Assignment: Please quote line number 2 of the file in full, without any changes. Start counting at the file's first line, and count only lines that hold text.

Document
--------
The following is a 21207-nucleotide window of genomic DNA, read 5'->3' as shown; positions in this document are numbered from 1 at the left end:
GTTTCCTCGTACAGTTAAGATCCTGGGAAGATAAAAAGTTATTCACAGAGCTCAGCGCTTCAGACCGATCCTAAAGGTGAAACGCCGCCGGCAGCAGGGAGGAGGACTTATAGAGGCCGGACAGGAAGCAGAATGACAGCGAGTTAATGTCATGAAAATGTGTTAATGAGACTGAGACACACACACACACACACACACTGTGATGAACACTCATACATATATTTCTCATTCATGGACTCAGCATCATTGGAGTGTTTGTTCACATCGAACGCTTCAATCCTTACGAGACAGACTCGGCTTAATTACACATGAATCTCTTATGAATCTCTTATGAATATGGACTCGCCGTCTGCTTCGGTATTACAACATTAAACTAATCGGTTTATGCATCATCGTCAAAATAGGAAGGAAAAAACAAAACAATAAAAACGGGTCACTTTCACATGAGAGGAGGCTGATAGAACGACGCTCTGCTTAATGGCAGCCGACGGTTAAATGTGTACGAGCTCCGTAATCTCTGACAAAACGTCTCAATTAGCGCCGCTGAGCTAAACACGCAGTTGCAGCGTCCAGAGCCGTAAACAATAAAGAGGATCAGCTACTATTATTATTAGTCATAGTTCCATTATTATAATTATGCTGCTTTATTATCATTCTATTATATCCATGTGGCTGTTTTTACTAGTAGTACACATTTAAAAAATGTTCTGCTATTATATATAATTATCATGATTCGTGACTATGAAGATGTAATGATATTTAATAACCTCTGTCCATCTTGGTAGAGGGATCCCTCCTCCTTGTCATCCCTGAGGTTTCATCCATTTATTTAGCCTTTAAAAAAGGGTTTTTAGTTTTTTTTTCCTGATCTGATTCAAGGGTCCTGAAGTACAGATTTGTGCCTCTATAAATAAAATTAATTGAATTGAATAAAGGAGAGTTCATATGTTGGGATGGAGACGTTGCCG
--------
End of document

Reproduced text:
GTTTCCTCGTACAGTTAAGATCCTGGGAAGATAAAAAGTTATTCACAGAGCTCAGCGCTTCAGACCGATCCTAAAGGTGAAACGCCGCCGGCAGCAGGGAGGAGGACTTATAGAGGCCGGACAGGAAGCAGAATGACAGCGAGTTAATGTCATGAAAATGTGTTAATGAGACTGAGACACACACACACACACACACACTGTGATGAACACTCATACATATATTTCTCATTCATGGACTCAGCATCATTGGAGTGTTTGTTCACATCGAACGCTTCAATCCTTACGAGACAGACTCGGCTTAATTACACATGAATCTCTTATGAATCTCTTATGAATATGGACTCGCCGTCTGCTTCGGTATTACAACATTAAACTAATCGGTTTATGCATCATCGTCAAAATAGGAAGGAAAAAACAAAACAATAAAAACGGGTCACTTTCACATGAGAGGAGGCTGATAGAACGACGCTCTGCTTAATGGCAGCCGACGGTTAAATGTGTACGAGCTCCGTAATCTCTGACAAAACGTCTCAATTAGCGCCGCTGAGCTAAACACGCAGTTGCAGCGTCCAGAGCCGTAAACAATAAAGAGGATCAGCTACTATTATTATTAGTCATAGTTCCATTATTATAATTATGCTGCTTTATTATCATTCTATTATATCCATGTGGCTGTTTTTACTAGTAGTACACATTTAAAAAATGTTCTGCTATTATATATAATTATCATGATTCGTGACTATGAAGATGTAATGATATTTAATAACCTCTGTCCATCTTGGTAGAGGGATCCCTCCTCCTTGTCATCCCTGAGGTTTCATCCATTTATTTAGCCTTTAAAAAAGGGTTTTTAGTTTTTTTTTCCTGATCTGATTCAAGGGTCCTGAAGTACAGATTTGTGCCTCTATAAATAAAATTAATTGAATTGAATAAAGGAGAGTTCATATGTTGGGATGGAGACGTTGCCG